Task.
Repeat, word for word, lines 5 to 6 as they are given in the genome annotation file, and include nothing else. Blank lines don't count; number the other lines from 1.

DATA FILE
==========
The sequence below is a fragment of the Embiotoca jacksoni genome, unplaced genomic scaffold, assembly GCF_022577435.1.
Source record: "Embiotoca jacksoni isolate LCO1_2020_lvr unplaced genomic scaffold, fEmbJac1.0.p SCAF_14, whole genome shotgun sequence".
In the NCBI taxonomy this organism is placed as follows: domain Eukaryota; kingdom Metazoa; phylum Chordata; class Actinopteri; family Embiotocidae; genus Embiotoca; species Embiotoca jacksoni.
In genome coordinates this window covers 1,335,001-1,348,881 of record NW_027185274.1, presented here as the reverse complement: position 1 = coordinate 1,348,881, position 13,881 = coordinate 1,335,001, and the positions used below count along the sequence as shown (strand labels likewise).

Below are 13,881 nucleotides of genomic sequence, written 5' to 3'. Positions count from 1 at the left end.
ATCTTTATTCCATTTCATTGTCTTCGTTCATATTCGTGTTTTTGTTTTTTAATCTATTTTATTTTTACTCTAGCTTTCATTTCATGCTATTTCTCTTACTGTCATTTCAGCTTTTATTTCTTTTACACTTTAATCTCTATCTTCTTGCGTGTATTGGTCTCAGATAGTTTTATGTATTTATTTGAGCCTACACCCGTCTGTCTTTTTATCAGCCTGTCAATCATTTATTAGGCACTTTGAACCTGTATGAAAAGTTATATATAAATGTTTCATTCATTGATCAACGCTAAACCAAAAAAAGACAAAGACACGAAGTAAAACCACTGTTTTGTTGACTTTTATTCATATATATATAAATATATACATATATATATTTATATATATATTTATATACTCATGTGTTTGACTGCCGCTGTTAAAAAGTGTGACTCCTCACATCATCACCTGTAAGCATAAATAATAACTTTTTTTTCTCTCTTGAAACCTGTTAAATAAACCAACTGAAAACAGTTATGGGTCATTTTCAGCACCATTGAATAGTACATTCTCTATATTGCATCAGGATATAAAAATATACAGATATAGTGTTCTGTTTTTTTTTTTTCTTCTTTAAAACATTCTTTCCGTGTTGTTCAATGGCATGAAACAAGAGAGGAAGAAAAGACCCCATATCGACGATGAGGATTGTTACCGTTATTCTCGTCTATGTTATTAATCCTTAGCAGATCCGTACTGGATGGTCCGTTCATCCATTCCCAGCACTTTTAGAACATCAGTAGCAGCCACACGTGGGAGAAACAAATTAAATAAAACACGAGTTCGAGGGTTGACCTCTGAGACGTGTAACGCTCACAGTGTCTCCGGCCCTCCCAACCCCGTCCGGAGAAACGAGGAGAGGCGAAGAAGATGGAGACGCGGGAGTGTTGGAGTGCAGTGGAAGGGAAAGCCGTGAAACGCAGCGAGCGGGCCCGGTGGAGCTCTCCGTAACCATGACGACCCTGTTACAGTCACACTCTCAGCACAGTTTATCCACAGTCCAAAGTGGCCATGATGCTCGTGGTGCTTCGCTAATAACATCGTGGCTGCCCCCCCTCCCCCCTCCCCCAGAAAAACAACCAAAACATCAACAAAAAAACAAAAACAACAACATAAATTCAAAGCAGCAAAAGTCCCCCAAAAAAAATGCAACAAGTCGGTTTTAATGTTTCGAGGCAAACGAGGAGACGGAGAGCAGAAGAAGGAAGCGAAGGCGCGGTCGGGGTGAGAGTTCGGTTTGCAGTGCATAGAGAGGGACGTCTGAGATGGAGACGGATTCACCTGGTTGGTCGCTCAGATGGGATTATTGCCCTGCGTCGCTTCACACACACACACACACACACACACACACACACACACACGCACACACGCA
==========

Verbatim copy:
Below are 13,881 nucleotides of genomic sequence, written 5' to 3'. Positions count from 1 at the left end.
ATCTTTATTCCATTTCATTGTCTTCGTTCATATTCGTGTTTTTGTTTTTTAATCTATTTTATTTTTACTCTAGCTTTCATTTCATGCTATTTCTCTTACTGTCATTTCAGCTTTTATTTCTTTTACACTTTAATCTCTATCTTCTTGCGTGTATTGGTCTCAGATAGTTTTATGTATTTATTTGAGCCTACACCCGTCTGTCTTTTTATCAGCCTGTCAATCATTTATTAGGCACTTTGAACCTGTATGAAAAGTTATATATAAATGTTTCATTCATTGATCAACGCTAAACCAAAAAAAGACAAAGACACGAAGTAAAACCACTGTTTTGTTGACTTTTATTCATATATATATAAATATATACATATATATATTTATATATATATTTATATACTCATGTGTTTGACTGCCGCTGTTAAAAAGTGTGACTCCTCACATCATCACCTGTAAGCATAAATAATAACTTTTTTTTCTCTCTTGAAACCTGTTAAATAAACCAACTGAAAACAGTTATGGGTCATTTTCAGCACCATTGAATAGTACATTCTCTATATTGCATCAGGATATAAAAATATACAGATATAGTGTTCTGTTTTTTTTTTTTCTTCTTTAAAACATTCTTTCCGTGTTGTTCAATGGCATGAAACAAGAGAGGAAGAAAAGACCCCATATCGACGATGAGGATTGTTACCGTTATTCTCGTCTATGTTATTAATCCTTAGCAGATCCGTACTGGATGGTCCGTTCATCCATTCCCAGCACTTTTAGAACATCAGTAGCAGCCACACGTGGGAGAAACAAATTAAATAAAACACGAGTTCGAGGGTTGACCTCTGAGACGTGTAACGCTCACAGTGTCTCCGGCCCTCCCAACCCCGTCCGGAGAAACGAGGAGAGGCGAAGAAGATGGAGACGCGGGAGTGTTGGAGTGCAGTGGAAGGGAAAGCCGTGAAACGCAGCGAGCGGGCCCGGTGGAGCTCTCCGTAACCATGACGACCCTGTTACAGTCACACTCTCAGCACAGTTTATCCACAGTCCAAAGTGGCCATGATGCTCGTGGTGCTTCGCTAATAACATCGTGGCTGCCCCCCCTCCCCCCTCCCCCAGAAAAACAACCAAAACATCAACAAAAAAACAAAAACAACAACATAAATTCAAAGCAGCAAAAGTCCCCCAAAAAAAATGCAACAAGTCGGTTTTAATGTTTCGAGGCAAACGAGGAGACGGAGAGCAGAAGAAGGAAGCGAAGGCGCGGTCGGGGTGAGAGTTCGGTTTGCAGTGCATAGAGAGGGACGTCTGAGATGGAGACGGATTCACCTGGTTGGTCGCTCAGATGGGATTATTGCCCTGCGTCGCTTCACACACACACACACACACACACACACACACACACACACGCACACACGCA